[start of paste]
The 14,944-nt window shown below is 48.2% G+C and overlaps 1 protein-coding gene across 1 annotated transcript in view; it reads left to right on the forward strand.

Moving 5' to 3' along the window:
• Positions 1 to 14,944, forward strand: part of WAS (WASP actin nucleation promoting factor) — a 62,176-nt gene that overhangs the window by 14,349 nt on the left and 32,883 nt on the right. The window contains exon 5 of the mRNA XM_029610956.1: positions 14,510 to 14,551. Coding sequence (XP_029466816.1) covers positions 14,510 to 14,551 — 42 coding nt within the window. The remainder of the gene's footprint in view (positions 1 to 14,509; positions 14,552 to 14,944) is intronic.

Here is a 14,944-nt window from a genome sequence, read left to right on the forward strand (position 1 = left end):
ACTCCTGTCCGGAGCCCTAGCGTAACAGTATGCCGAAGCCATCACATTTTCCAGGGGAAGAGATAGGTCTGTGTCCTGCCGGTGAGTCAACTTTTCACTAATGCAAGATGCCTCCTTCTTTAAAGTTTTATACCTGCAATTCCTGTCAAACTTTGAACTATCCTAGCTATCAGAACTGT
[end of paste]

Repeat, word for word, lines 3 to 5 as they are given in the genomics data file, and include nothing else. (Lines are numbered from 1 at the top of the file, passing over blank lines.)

• Positions 1 to 14,944, forward strand: part of WAS (WASP actin nucleation promoting factor) — a 62,176-nt gene that overhangs the window by 14,349 nt on the left and 32,883 nt on the right. The window contains exon 5 of the mRNA XM_029610956.1: positions 14,510 to 14,551. Coding sequence (XP_029466816.1) covers positions 14,510 to 14,551 — 42 coding nt within the window. The remainder of the gene's footprint in view (positions 1 to 14,509; positions 14,552 to 14,944) is intronic.

Here is a 14,944-nt window from a genome sequence, read left to right on the forward strand (position 1 = left end):
ACTCCTGTCCGGAGCCCTAGCGTAACAGTATGCCGAAGCCATCACATTTTCCAGGGGAAGAGATAGGTCTGTGTCCTGCCGGTGAGTCAACTTTTCACTAATGCAAGATGCCTCCTTCTTTAAAGTTTTATACCTGCAATTCCTGTCAAACTTTGAACTATCCTAGCTATCAGAACTGT